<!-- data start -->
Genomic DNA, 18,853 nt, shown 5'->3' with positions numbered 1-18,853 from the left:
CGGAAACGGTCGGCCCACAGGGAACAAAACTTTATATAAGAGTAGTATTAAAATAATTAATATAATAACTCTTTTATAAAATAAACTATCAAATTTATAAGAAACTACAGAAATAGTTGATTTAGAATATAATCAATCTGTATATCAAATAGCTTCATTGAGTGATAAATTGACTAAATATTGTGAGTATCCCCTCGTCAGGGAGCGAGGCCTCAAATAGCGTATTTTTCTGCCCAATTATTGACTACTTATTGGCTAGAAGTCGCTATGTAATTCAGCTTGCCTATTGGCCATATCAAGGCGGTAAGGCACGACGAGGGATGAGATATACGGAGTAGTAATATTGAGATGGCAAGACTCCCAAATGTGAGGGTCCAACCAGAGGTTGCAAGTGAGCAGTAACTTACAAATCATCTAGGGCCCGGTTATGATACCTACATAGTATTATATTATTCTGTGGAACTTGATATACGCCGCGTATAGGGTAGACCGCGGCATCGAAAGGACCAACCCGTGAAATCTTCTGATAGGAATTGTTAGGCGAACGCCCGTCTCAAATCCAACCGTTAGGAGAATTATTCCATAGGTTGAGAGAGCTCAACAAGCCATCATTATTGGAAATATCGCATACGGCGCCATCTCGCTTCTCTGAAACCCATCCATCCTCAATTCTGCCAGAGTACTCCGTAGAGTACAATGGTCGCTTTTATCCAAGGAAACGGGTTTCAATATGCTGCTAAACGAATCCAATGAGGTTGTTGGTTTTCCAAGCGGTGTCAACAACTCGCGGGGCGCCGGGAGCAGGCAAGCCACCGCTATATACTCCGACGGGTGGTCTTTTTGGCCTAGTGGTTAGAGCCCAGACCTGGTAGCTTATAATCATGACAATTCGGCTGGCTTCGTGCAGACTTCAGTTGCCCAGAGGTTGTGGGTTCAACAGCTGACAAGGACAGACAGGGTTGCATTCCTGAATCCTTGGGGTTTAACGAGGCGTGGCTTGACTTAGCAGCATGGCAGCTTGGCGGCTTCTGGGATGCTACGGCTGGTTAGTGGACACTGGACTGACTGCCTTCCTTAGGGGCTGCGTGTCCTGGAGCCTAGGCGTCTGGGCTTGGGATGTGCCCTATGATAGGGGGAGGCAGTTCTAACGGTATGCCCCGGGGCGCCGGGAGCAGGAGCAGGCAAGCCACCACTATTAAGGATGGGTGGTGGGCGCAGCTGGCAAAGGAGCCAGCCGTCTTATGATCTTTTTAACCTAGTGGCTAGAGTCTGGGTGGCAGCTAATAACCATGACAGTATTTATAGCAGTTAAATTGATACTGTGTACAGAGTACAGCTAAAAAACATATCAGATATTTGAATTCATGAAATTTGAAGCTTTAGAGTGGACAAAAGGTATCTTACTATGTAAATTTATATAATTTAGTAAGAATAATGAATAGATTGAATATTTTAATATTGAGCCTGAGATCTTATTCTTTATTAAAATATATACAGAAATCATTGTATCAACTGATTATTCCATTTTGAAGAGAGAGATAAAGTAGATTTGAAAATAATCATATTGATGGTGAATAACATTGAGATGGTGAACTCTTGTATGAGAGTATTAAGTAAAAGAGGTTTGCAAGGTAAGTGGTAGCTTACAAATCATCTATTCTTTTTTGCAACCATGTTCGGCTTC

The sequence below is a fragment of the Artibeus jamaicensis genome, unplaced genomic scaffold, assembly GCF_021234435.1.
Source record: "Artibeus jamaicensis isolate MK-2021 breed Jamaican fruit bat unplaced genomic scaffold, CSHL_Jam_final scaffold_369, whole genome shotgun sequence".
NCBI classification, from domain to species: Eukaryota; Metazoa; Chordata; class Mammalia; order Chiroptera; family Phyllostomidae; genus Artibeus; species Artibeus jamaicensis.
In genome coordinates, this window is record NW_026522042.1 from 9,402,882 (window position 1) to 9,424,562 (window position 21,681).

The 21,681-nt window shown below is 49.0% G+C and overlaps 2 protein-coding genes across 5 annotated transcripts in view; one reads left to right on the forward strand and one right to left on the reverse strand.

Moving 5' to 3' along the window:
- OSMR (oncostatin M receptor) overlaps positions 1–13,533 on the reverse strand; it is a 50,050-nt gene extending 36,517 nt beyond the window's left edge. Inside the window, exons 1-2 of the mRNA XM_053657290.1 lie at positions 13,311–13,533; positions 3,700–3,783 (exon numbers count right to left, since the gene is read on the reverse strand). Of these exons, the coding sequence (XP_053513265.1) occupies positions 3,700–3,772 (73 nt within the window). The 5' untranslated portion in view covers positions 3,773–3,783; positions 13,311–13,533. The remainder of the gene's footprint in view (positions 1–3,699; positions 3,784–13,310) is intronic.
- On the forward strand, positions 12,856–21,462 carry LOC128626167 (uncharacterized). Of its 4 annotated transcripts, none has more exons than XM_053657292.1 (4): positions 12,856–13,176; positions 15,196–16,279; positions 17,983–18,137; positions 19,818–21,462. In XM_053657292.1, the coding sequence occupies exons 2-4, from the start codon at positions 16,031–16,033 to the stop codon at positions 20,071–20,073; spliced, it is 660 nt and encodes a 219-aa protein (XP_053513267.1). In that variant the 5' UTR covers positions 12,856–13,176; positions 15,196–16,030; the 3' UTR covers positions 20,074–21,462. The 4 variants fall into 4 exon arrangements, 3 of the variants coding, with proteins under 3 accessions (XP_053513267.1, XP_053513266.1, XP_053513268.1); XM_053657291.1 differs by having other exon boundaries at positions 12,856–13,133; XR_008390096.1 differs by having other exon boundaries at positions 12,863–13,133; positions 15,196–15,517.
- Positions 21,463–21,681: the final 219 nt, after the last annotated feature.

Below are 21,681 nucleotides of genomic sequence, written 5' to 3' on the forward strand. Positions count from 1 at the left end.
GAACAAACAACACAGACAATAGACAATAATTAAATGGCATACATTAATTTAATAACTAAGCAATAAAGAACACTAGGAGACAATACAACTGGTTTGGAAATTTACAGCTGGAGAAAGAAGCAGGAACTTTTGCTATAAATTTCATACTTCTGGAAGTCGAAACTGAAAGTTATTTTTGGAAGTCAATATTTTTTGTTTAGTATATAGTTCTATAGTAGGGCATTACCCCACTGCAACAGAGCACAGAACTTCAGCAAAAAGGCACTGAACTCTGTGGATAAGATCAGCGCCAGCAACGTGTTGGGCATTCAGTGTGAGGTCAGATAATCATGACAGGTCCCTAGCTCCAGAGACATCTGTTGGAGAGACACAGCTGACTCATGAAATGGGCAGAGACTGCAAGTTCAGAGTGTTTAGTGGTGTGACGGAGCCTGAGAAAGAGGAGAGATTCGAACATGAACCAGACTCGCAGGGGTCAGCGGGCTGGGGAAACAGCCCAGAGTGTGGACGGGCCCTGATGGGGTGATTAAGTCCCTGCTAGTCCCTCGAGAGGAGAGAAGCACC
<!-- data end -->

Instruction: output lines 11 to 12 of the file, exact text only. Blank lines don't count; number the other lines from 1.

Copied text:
- Positions 21,463–21,681: the final 219 nt, after the last annotated feature.

Below are 21,681 nucleotides of genomic sequence, written 5' to 3' on the forward strand. Positions count from 1 at the left end.